first_imgCrisp visuals and quality audio are the secrets to any film or video’s success. But don’t stop there. Stick the landing with the power of sound effects.Cover image by Everett Collection.There are many elements that go into gripping, entertaining, and moving film and video projects. From dramatic lighting to creative editing to powerful acting — everything needs to complement everything else to really create something great.One element filmmakers often overlook, however, is sound. Namely, sound effects and how they can improve the production quality of your project. Good sound effects can take a mediocre project to the next thematic level by immersing audiences more deeply in the story and bringing the film’s world to life.Let’s look at the five important ways you can use sound effects in your film and video projects.1. RealismImage via photoiva.First and foremost, if you want to present a clear and well-defined world, you need to use every element at your disposal. You take great pains to make the lighting look authentic and to decorate sets just right — not to mention directing authentic performances — so you need to pay the same attention to sounds.From footsteps that match an actor’s shoes to the subtle sounds of wildlife to humming streetlights and distant traffic, sound effects are a great way to bring more realism to your project.2. TransitionsImage by Alena Ozerova.The auditory transition is a popular film school technique that is actually quite useful. Pairing shot transitions with sound effects can bring your audience out of one scene and into another one.Similar to J and L cuts with footage and audio, sound effect transitions can step into or out of scenes in the same way to manipulate the pace of the narrative — as well as your audience’s expectations.3. Story DevelopmentImage by tong com photographer.By the same token, sound effects, used properly, can become a powerful storytelling tool. Transitions are great, but sound effects can also give your audience vital information about what is happening in your film. From the sound of a nearby twig breaking to an inopportune knock on the door, sound effects can be just as powerful as any visual dynamic — and sometimes even more so.4. Auditory ThematicsImage by guruXOX.Once you learn to appreciate sound effects as narrative tools, you can use them to develop (and subvert) auditory themes in your production. A knock on a door can sound many different ways — and mean many different things. Something as simple as a knock on the door can be lighter, further away, or even heavier and more sinister. And if you develop similar effects as a theme, you can direct your audience’s expectations without them realizing it.5. SuspenseImage by ARTFULLY PHOTOGRAPHER.Which brings us to how sound effects can be (perhaps!) the most important tools for developing suspense. Whether you’re shooting a horror project, a comedy, or even a corporate video, suspense (or setup-and-payoff interactions) is at the heart of truly watchable projects. Sound effects build upon onscreen information while also fueling speculation about what’s happening offscreen.Looking for more sound effects resources (as well as some free archives), check out these links.Over 120 Free Sound Effects for Videos, Apps, Films, and GamesSCI-FI UI: 29 FREE Futuristic Computer and HUD Sound EffectsCreative Ways to Use Sound Effects + 15 FREE SFX15 Free Ambient Background Noise TracksVideo Editing Quick Tip: Using Audio Swells in Premiere Prolast_img read more

Comfort Is the Enemy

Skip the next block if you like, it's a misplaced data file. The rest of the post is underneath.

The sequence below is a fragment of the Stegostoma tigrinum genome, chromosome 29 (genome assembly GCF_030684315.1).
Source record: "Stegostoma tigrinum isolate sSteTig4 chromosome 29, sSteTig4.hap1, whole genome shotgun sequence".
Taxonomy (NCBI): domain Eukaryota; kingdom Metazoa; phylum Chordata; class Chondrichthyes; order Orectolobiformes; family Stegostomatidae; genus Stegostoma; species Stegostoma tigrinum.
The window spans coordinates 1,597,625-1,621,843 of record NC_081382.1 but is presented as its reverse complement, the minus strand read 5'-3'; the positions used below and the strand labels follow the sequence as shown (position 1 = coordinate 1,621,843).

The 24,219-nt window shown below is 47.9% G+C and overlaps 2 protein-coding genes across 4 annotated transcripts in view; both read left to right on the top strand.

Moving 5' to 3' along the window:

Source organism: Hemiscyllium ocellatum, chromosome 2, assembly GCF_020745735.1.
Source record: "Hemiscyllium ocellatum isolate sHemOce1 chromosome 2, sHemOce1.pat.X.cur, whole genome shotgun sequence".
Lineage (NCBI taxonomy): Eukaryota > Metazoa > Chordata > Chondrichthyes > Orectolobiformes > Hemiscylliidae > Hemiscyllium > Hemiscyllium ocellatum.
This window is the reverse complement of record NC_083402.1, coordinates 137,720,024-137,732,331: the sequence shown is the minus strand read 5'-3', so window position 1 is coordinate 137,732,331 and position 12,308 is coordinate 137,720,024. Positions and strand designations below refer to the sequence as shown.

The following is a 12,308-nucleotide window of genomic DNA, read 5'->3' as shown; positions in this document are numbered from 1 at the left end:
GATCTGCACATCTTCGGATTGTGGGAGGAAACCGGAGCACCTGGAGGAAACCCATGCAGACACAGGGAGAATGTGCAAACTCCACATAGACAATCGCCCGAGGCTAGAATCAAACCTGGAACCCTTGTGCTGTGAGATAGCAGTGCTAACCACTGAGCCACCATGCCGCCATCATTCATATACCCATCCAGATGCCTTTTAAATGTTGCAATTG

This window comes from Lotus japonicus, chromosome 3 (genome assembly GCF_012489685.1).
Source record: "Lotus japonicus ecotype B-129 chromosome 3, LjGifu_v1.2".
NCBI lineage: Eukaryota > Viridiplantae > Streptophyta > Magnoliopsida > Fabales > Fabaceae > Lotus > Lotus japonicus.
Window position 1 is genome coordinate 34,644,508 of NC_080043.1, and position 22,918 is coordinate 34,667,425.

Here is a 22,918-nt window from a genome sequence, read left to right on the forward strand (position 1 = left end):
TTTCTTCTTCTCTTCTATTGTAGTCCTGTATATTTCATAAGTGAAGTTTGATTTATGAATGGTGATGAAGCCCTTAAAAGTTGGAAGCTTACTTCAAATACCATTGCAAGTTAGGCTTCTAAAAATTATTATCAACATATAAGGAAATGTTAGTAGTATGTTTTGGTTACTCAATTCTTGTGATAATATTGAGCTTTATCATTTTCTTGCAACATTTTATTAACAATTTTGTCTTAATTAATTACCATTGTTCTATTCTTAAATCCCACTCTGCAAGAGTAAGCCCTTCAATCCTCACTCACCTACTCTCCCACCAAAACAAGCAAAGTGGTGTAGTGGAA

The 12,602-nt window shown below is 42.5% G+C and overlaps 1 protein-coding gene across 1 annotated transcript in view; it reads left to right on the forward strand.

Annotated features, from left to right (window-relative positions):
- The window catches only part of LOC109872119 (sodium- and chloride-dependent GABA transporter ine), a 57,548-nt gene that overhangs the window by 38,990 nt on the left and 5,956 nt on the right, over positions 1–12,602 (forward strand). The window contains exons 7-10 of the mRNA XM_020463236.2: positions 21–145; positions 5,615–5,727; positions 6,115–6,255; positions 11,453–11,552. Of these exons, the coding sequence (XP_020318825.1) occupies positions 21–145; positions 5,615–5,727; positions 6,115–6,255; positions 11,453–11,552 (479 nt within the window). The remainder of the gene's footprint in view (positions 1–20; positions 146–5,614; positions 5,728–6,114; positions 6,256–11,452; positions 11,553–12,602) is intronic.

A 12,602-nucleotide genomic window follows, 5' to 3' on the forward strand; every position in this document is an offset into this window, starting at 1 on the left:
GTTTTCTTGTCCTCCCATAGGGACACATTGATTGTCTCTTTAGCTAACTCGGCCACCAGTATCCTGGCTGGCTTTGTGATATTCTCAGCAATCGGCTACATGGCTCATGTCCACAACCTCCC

first_imgI said laziness was your enemy. That statement is still true. But comfort is also your enemy.Steve read my Sunday newsletter about work-life balance. In this newsletter, I said that work-life balance shouldn’t be your goal. Instead, your goal should be exceptional results in every area of your life. That means you need an exceptional personal life (in all the categories in that area of your life) and in your work life (and all the categories included therein).Steve asked me about stress. He said that high expectations in each of these categories creates stress. And he is right. High expectations of yourself necessarily means you will feel the pressure to perform. The alternative is the comfort of low expectations—and the less-than-extraordinary results that always accompany comfort.About StressStress is an interpretation of events. You feel stressed because you are investing in some event with meaning. When you set the bar very high, you feel the stress of working beyond your comfort level to perform. It means more work, more learning, and more improving. That comes with discomfort.You might be stressed thinking about high expectations because you tell yourself that failing means that you are a failure. Or you might worry that other people will judge you, or that you will disappoint them. That is one interpretation. It will certainly cause stress.Another interpretation is that failure is how you learn some of the most important and useful lessons –  lessons that will help you adjust your strategy. You might interpret people judging you as an opportunity to hear different views, and you might interpret disappointing others on your way to better results as a better choice than disappointing them by being less than you are capable of. These interpretations don’t create quite as much stress.Much of the time, stress is an interpretation of events that haven’t even happened, or events that may never happen.Stress is a form of psychological discomfort. Too much of it is a bad thing. But too little stress is even worse.Know PainIf you are comfortable with your results in any area of your life, you have reached the point of stasis. You are no longer growing, and you are no longer improving. You are stagnant, with all the negative connotations that surround that word.It’s more comfortable to sit on the couch and watch television than it is to ride a bicycle. The comfortable choice will make you sick, and the uncomfortable one will keep you healthy.It’s more comfortable to sit and wait for inbound leads to come t0 you than it is to pick up the phone and call your dream client. One of these will make you a commoditized order-taker, and the other will make you a rainmaker.It’s more comfortable to believe that your work life is good enough than it is to strive to make it exceptional. One of these will make you an employee and the other will make you indispensable.It’s more comfortable to want to have a good personal life than it is to design an exceptional life. One of these will give you 80 or so trips around the sun on a little, water-covered spinning rock. The other will give you an extraordinary set of experiences you can call a life well-lived.Are you too comfortable?What fear keeps you from setting the bar for yourself higher than it is now?What vision motivates you enough to compel you to act now? Essential Reading! Get my 3rd book: Eat Their Lunch “The first ever playbook for B2B salespeople on how to win clients and customers who are already being serviced by your competition.” Buy Nowlast_img read more